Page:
I did not undress that night. All night long I sat on the bed, excited, disturbed, swept by fits of trembling, alternately happy and frightened. I reviewed every word I had said, Monte had said, Johnny had said, but never once asked myself, am I doing the right thing? I had done it. The very audacity of my act, of what I had given up, took my breath away. I felt a little regret about the brooch. I couldn’t have kept the ring or bracelet, but I might have kept the brooch…

At one point in that long night I looked up to see dawn coming through the window. I had to talk to Johnny: I called him. He came to my room, we breakfasted and, so that I could tell him everything without interruption, we went for a long bus ride. Johnny listened sympathetically, shaking his head. “I never had any idea— why didn’t you confide in me? You could never have married that terrible man!” But when I spoke of our marriage, Johnny said, a little uncomfortably, “I really should tell my sister first.”

“No, Johnny,” I said. I was afraid she would be furious and even stop the marriage.

We agreed that we would go at once to Lx)ndon, be married in a registry ofl&ce, and immediately return to Brighton for our honeymoon—the remainder of our holiday.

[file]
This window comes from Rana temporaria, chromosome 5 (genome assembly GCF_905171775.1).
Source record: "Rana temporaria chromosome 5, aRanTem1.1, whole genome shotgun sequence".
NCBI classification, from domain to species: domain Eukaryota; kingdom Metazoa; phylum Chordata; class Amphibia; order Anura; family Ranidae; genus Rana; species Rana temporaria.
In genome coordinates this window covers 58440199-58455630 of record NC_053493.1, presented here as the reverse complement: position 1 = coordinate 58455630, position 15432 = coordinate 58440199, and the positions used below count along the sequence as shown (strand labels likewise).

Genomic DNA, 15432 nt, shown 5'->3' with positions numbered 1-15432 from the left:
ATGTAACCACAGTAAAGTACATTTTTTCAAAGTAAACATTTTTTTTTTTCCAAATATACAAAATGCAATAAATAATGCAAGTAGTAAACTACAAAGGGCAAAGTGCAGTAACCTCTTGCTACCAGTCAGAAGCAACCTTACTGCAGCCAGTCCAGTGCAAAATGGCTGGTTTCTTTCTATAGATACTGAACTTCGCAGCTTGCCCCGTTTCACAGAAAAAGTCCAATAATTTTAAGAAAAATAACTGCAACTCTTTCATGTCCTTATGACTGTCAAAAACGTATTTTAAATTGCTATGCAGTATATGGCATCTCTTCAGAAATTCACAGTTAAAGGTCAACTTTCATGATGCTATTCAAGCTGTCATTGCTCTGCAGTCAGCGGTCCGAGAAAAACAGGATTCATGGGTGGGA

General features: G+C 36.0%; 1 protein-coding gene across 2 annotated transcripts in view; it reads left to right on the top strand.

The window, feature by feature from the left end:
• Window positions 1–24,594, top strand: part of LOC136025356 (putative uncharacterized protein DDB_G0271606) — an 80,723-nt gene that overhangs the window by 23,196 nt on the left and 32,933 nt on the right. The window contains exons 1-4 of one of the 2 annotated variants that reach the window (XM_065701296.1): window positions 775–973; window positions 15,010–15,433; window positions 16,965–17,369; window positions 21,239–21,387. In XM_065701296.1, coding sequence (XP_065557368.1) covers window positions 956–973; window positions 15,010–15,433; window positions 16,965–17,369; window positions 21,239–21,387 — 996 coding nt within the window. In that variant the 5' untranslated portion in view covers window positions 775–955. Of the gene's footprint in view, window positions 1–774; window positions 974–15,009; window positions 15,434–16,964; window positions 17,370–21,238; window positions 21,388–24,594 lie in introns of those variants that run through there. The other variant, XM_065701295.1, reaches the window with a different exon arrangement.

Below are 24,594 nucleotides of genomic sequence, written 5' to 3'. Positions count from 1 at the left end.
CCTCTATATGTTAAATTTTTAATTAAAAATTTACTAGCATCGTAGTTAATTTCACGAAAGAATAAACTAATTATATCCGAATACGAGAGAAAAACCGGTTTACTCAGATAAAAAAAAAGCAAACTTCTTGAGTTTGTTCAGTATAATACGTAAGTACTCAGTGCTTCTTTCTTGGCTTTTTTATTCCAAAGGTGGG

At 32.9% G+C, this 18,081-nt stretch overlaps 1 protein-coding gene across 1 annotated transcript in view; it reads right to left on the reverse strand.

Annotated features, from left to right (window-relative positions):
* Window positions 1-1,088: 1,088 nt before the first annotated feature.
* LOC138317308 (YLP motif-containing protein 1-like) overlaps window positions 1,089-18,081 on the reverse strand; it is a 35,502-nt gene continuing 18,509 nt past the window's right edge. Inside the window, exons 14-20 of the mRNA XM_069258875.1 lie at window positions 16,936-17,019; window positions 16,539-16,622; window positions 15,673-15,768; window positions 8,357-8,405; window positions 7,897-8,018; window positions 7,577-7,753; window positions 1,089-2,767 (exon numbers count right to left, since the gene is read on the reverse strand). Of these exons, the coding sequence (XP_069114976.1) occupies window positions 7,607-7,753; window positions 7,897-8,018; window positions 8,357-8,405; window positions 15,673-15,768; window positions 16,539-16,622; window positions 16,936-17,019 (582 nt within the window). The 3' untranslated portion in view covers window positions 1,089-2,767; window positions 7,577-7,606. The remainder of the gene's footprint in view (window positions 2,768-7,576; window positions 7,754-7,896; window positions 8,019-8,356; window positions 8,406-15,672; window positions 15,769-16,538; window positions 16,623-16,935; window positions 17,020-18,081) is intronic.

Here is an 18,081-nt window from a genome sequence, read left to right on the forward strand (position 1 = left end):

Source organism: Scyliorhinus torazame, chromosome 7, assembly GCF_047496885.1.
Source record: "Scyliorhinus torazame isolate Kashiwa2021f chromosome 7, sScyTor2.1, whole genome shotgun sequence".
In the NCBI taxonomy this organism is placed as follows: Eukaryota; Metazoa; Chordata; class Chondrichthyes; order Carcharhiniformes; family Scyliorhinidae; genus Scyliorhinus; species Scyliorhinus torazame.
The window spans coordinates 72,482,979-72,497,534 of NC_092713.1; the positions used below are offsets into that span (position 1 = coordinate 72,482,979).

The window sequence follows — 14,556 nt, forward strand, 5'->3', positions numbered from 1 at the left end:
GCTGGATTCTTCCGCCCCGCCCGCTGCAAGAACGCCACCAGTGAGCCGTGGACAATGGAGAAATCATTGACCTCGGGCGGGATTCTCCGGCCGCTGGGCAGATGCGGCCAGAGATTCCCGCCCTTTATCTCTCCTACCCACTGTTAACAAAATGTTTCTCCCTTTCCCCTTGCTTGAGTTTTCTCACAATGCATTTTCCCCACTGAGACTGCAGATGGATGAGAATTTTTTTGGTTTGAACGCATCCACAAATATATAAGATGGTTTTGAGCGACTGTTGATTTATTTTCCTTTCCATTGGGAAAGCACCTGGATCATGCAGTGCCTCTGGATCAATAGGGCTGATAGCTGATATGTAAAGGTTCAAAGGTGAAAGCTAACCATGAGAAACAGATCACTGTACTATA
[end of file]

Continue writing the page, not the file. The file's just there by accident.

How had he happened to be in Brighton? Why was he not in Wales?

He had been about to go. Suddenly the prospect bored him. He longed to see me. He came to Brighton, registered at the Metropole, and spent the entire day searching for Miss Houghton and me in every Httle pension and side-street hotel. Finally, utterly dejected, he had returned to the Metropole for dinner. He looked up from his menu just as I made my entrance—ablaze with diamonds, preceded by a bowing head waiter and followed by a shuffling, heavy-set man with bags under his eyes. “I was dumbfounded,” Johnny said. “I was sure you were a fallen woman. Lost, ruined, gone forever from me—”

When we returned from the bus ride I found a note under my door. It was from Monte: “My dear Lily. I am very unhappy and deeply disappointed, as I do not need to tell you. If you have an explanation I am willing to hear it.”

I could reverse it all now, I could make it up with Monte Collins.

I let the moment pass.

Ten minutes later Johnny and I were in a taxi bound for the station and the London train.

At eleven o’clock that morning we stood before the clerk in the Henrietta Street Registry Office near Covent Garden, with two charwomen as witnesses. They leaned their mops against the wall, dried their hands on their aprons, and stood smiling at our sides. I wore the pale blue suit I had bought in Paris with Monte’s money. I felt a pang at the thought. Yet it was far more honorable for me to many Johnny than to marry Monte without loving him.

At three minutes after eleven I was Mrs. John Graham Gillam.

I trembled as the clerk droned the words. But I was very happy. Until now it had been Lily Shell alone against the world, a very uncertain world. Now it was the two of us, together, Johnny and me.

Next chapter 9

Published as Beloved Infidel by Sheilah Graham and Gerold Frank (New York: Holt, Rinehart & Winston, 1958).